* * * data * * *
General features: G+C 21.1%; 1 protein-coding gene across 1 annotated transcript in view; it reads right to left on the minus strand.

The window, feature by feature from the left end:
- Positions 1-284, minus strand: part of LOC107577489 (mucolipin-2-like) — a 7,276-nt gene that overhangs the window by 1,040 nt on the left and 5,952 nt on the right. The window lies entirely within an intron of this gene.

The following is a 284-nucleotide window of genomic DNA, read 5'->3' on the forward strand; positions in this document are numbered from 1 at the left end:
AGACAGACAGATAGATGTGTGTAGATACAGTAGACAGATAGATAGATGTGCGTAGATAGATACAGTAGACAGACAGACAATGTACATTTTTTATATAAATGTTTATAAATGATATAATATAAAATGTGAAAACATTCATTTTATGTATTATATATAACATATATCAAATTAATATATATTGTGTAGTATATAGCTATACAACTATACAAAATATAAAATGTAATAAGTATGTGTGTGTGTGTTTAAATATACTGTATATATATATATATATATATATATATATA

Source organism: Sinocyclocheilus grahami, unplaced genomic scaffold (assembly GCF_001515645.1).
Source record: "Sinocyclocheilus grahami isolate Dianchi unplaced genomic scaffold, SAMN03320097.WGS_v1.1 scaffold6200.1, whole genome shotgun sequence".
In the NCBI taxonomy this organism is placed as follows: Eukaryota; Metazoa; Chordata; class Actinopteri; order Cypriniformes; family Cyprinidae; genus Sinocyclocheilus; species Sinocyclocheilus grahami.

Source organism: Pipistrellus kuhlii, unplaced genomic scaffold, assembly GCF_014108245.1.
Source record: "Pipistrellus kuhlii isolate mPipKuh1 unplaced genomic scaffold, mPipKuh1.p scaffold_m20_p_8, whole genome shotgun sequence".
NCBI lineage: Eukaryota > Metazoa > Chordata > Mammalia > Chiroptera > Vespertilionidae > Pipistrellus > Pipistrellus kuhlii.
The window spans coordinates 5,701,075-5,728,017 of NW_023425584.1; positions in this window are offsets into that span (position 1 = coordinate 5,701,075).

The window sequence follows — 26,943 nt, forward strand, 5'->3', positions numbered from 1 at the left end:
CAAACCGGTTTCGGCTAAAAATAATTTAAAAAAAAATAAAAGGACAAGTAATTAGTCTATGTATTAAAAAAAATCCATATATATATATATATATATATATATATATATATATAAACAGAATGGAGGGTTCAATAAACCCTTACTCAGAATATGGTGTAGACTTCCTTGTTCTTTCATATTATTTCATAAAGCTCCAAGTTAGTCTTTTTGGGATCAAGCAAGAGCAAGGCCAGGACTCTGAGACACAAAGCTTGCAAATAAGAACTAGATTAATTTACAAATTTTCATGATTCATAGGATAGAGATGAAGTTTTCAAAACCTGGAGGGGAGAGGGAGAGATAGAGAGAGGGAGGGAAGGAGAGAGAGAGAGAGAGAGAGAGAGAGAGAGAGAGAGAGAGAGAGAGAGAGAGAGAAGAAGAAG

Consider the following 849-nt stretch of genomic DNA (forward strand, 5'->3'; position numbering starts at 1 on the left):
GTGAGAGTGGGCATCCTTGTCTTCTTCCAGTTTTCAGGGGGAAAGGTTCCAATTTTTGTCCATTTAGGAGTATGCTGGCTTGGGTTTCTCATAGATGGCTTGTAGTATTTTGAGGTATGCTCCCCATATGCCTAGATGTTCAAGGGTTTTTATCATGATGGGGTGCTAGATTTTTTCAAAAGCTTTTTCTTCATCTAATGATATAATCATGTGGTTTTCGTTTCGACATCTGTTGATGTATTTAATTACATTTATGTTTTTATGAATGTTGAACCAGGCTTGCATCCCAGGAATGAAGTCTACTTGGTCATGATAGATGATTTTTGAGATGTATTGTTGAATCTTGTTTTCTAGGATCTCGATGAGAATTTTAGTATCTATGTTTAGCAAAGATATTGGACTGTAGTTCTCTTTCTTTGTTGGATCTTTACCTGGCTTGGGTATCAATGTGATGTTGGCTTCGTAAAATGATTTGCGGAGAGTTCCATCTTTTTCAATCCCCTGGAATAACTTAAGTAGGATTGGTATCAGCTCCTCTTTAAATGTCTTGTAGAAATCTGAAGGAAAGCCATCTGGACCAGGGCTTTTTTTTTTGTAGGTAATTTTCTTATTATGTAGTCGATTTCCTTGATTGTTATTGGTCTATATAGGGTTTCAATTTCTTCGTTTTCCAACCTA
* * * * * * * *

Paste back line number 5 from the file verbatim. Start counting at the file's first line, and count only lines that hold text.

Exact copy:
AGACAGACAGATAGATGTGTGTAGATACAGTAGACAGATAGATAGATGTGCGTAGATAGATACAGTAGACAGACAGACAATGTACATTTTTTATATAAATGTTTATAAATGATATAATATAAAATGTGAAAACATTCATTTTATGTATTATATATAACATATATCAAATTAATATATATTGTGTAGTATATAGCTATACAACTATACAAAATATAAAATGTAATAAGTATGTGTGTGTGTGTTTAAATATACTGTATATATATATATATATATATATATATATA